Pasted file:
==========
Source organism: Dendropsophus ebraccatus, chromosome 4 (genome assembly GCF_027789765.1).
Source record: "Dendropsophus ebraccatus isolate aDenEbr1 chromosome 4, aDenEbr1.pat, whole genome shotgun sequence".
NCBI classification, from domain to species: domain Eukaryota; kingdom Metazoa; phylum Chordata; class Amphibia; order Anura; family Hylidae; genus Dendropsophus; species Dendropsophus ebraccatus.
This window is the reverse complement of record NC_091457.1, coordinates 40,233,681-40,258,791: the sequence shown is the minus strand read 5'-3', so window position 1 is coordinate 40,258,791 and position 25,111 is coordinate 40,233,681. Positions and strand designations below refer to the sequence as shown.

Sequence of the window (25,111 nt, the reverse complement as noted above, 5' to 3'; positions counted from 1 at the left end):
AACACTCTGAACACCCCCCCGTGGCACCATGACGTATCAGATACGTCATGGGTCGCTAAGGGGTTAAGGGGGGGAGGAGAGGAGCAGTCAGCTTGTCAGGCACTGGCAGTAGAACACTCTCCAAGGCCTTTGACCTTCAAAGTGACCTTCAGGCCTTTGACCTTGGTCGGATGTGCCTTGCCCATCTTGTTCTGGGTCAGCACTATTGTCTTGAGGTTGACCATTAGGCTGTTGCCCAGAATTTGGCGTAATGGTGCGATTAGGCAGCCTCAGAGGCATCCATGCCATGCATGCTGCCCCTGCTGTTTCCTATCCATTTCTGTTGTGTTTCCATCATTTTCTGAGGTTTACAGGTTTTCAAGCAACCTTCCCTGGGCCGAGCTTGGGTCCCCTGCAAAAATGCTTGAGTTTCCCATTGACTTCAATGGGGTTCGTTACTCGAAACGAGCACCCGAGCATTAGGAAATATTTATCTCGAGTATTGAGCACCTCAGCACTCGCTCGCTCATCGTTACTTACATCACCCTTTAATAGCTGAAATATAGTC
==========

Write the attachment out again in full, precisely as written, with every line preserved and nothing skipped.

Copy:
Source organism: Dendropsophus ebraccatus, chromosome 4 (genome assembly GCF_027789765.1).
Source record: "Dendropsophus ebraccatus isolate aDenEbr1 chromosome 4, aDenEbr1.pat, whole genome shotgun sequence".
NCBI classification, from domain to species: domain Eukaryota; kingdom Metazoa; phylum Chordata; class Amphibia; order Anura; family Hylidae; genus Dendropsophus; species Dendropsophus ebraccatus.
This window is the reverse complement of record NC_091457.1, coordinates 40,233,681-40,258,791: the sequence shown is the minus strand read 5'-3', so window position 1 is coordinate 40,258,791 and position 25,111 is coordinate 40,233,681. Positions and strand designations below refer to the sequence as shown.

Sequence of the window (25,111 nt, the reverse complement as noted above, 5' to 3'; positions counted from 1 at the left end):
AACACTCTGAACACCCCCCCGTGGCACCATGACGTATCAGATACGTCATGGGTCGCTAAGGGGTTAAGGGGGGGAGGAGAGGAGCAGTCAGCTTGTCAGGCACTGGCAGTAGAACACTCTCCAAGGCCTTTGACCTTCAAAGTGACCTTCAGGCCTTTGACCTTGGTCGGATGTGCCTTGCCCATCTTGTTCTGGGTCAGCACTATTGTCTTGAGGTTGACCATTAGGCTGTTGCCCAGAATTTGGCGTAATGGTGCGATTAGGCAGCCTCAGAGGCATCCATGCCATGCATGCTGCCCCTGCTGTTTCCTATCCATTTCTGTTGTGTTTCCATCATTTTCTGAGGTTTACAGGTTTTCAAGCAACCTTCCCTGGGCCGAGCTTGGGTCCCCTGCAAAAATGCTTGAGTTTCCCATTGACTTCAATGGGGTTCGTTACTCGAAACGAGCACCCGAGCATTAGGAAATATTTATCTCGAGTATTGAGCACCTCAGCACTCGCTCGCTCATCGTTACTTACATCACCCTTTAATAGCTGAAATATAGTC